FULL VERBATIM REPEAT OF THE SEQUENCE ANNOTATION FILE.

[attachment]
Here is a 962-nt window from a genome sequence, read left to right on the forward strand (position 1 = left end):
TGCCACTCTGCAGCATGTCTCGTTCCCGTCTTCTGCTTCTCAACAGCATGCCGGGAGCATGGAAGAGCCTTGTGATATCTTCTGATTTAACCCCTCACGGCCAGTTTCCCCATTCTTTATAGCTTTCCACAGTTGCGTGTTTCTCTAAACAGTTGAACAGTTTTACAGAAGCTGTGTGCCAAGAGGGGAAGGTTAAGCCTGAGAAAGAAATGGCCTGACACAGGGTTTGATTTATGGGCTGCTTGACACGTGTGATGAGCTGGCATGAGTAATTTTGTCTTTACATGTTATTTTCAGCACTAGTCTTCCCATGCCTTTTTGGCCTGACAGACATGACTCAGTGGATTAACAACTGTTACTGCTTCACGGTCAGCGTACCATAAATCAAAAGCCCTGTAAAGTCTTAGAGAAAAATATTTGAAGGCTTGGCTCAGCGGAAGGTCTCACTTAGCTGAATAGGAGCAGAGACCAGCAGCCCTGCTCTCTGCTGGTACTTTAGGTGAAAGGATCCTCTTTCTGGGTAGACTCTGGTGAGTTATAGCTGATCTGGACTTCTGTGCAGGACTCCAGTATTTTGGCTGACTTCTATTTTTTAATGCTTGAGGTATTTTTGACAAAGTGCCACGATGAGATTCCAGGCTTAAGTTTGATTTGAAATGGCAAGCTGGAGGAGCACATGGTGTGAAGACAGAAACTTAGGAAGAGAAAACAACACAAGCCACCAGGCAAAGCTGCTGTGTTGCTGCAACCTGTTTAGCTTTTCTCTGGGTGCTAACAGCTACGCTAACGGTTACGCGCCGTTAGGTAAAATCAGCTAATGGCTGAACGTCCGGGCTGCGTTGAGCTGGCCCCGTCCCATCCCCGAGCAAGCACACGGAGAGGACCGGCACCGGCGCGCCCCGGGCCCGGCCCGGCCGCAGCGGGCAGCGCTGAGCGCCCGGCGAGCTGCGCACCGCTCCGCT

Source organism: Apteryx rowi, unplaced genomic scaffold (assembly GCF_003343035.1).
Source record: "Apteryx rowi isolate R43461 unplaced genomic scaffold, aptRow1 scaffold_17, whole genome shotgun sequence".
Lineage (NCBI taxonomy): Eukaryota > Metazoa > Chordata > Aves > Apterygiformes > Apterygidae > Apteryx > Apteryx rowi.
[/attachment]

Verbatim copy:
Here is a 962-nt window from a genome sequence, read left to right on the forward strand (position 1 = left end):
TGCCACTCTGCAGCATGTCTCGTTCCCGTCTTCTGCTTCTCAACAGCATGCCGGGAGCATGGAAGAGCCTTGTGATATCTTCTGATTTAACCCCTCACGGCCAGTTTCCCCATTCTTTATAGCTTTCCACAGTTGCGTGTTTCTCTAAACAGTTGAACAGTTTTACAGAAGCTGTGTGCCAAGAGGGGAAGGTTAAGCCTGAGAAAGAAATGGCCTGACACAGGGTTTGATTTATGGGCTGCTTGACACGTGTGATGAGCTGGCATGAGTAATTTTGTCTTTACATGTTATTTTCAGCACTAGTCTTCCCATGCCTTTTTGGCCTGACAGACATGACTCAGTGGATTAACAACTGTTACTGCTTCACGGTCAGCGTACCATAAATCAAAAGCCCTGTAAAGTCTTAGAGAAAAATATTTGAAGGCTTGGCTCAGCGGAAGGTCTCACTTAGCTGAATAGGAGCAGAGACCAGCAGCCCTGCTCTCTGCTGGTACTTTAGGTGAAAGGATCCTCTTTCTGGGTAGACTCTGGTGAGTTATAGCTGATCTGGACTTCTGTGCAGGACTCCAGTATTTTGGCTGACTTCTATTTTTTAATGCTTGAGGTATTTTTGACAAAGTGCCACGATGAGATTCCAGGCTTAAGTTTGATTTGAAATGGCAAGCTGGAGGAGCACATGGTGTGAAGACAGAAACTTAGGAAGAGAAAACAACACAAGCCACCAGGCAAAGCTGCTGTGTTGCTGCAACCTGTTTAGCTTTTCTCTGGGTGCTAACAGCTACGCTAACGGTTACGCGCCGTTAGGTAAAATCAGCTAATGGCTGAACGTCCGGGCTGCGTTGAGCTGGCCCCGTCCCATCCCCGAGCAAGCACACGGAGAGGACCGGCACCGGCGCGCCCCGGGCCCGGCCCGGCCGCAGCGGGCAGCGCTGAGCGCCCGGCGAGCTGCGCACCGCTCCGCT

Source organism: Apteryx rowi, unplaced genomic scaffold (assembly GCF_003343035.1).
Source record: "Apteryx rowi isolate R43461 unplaced genomic scaffold, aptRow1 scaffold_17, whole genome shotgun sequence".
Lineage (NCBI taxonomy): Eukaryota > Metazoa > Chordata > Aves > Apterygiformes > Apterygidae > Apteryx > Apteryx rowi.